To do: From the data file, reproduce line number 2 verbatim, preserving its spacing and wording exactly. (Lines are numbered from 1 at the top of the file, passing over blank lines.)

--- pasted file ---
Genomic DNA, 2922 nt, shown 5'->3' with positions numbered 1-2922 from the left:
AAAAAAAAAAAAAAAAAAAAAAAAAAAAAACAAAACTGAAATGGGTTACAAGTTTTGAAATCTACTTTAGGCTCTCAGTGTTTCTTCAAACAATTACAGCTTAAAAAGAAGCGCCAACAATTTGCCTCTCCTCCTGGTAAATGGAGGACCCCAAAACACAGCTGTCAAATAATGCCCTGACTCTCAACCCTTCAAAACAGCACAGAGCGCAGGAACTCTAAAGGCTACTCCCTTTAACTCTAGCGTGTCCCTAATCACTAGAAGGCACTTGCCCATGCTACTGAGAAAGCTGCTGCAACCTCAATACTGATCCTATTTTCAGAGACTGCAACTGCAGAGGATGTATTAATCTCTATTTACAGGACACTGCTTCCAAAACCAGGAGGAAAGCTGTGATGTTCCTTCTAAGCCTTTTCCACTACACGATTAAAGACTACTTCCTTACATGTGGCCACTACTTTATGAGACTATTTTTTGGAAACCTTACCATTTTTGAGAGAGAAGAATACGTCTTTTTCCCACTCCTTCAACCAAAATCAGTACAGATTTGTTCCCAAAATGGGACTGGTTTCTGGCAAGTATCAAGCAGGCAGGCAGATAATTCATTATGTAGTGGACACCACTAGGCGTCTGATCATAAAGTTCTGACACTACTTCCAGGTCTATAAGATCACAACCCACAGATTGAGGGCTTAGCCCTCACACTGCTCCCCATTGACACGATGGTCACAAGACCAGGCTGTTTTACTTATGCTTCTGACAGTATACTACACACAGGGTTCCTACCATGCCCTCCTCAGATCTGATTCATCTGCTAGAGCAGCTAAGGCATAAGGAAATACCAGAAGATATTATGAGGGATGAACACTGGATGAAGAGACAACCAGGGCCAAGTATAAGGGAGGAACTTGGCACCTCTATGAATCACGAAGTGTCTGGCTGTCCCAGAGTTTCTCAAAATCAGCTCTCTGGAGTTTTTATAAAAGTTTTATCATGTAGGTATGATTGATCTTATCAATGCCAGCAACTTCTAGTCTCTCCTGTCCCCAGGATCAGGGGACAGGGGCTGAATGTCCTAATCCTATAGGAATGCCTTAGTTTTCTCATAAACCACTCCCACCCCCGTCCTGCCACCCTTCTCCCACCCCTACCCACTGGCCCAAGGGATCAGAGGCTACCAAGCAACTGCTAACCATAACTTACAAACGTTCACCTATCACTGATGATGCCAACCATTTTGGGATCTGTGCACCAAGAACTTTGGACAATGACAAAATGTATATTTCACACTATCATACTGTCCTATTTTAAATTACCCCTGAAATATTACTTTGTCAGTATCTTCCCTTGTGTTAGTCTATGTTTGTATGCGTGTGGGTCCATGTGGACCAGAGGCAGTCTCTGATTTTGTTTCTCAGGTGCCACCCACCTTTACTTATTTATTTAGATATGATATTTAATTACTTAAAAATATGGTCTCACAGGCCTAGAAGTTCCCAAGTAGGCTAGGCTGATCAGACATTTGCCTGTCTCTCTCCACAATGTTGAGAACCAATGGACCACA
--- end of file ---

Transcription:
AAAAAAAAAAAAAAAAAAAAAAAAAAAAAACAAAACTGAAATGGGTTACAAGTTTTGAAATCTACTTTAGGCTCTCAGTGTTTCTTCAAACAATTACAGCTTAAAAAGAAGCGCCAACAATTTGCCTCTCCTCCTGGTAAATGGAGGACCCCAAAACACAGCTGTCAAATAATGCCCTGACTCTCAACCCTTCAAAACAGCACAGAGCGCAGGAACTCTAAAGGCTACTCCCTTTAACTCTAGCGTGTCCCTAATCACTAGAAGGCACTTGCCCATGCTACTGAGAAAGCTGCTGCAACCTCAATACTGATCCTATTTTCAGAGACTGCAACTGCAGAGGATGTATTAATCTCTATTTACAGGACACTGCTTCCAAAACCAGGAGGAAAGCTGTGATGTTCCTTCTAAGCCTTTTCCACTACACGATTAAAGACTACTTCCTTACATGTGGCCACTACTTTATGAGACTATTTTTTGGAAACCTTACCATTTTTGAGAGAGAAGAATACGTCTTTTTCCCACTCCTTCAACCAAAATCAGTACAGATTTGTTCCCAAAATGGGACTGGTTTCTGGCAAGTATCAAGCAGGCAGGCAGATAATTCATTATGTAGTGGACACCACTAGGCGTCTGATCATAAAGTTCTGACACTACTTCCAGGTCTATAAGATCACAACCCACAGATTGAGGGCTTAGCCCTCACACTGCTCCCCATTGACACGATGGTCACAAGACCAGGCTGTTTTACTTATGCTTCTGACAGTATACTACACACAGGGTTCCTACCATGCCCTCCTCAGATCTGATTCATCTGCTAGAGCAGCTAAGGCATAAGGAAATACCAGAAGATATTATGAGGGATGAACACTGGATGAAGAGACAACCAGGGCCAAGTATAAGGGAGGAACTTGGCACCTCTATGAATCACGAAGTGTCTGGCTGTCCCAGAGTTTCTCAAAATCAGCTCTCTGGAGTTTTTATAAAAGTTTTATCATGTAGGTATGATTGATCTTATCAATGCCAGCAACTTCTAGTCTCTCCTGTCCCCAGGATCAGGGGACAGGGGCTGAATGTCCTAATCCTATAGGAATGCCTTAGTTTTCTCATAAACCACTCCCACCCCCGTCCTGCCACCCTTCTCCCACCCCTACCCACTGGCCCAAGGGATCAGAGGCTACCAAGCAACTGCTAACCATAACTTACAAACGTTCACCTATCACTGATGATGCCAACCATTTTGGGATCTGTGCACCAAGAACTTTGGACAATGACAAAATGTATATTTCACACTATCATACTGTCCTATTTTAAATTACCCCTGAAATATTACTTTGTCAGTATCTTCCCTTGTGTTAGTCTATGTTTGTATGCGTGTGGGTCCATGTGGACCAGAGGCAGTCTCTGATTTTGTTTCTCAGGTGCCACCCACCTTTACTTATTTATTTAGATATGATATTTAATTACTTAAAAATATGGTCTCACAGGCCTAGAAGTTCCCAAGTAGGCTAGGCTGATCAGACATTTGCCTGTCTCTCTCCACAATGTTGAGAACCAATGGACCACA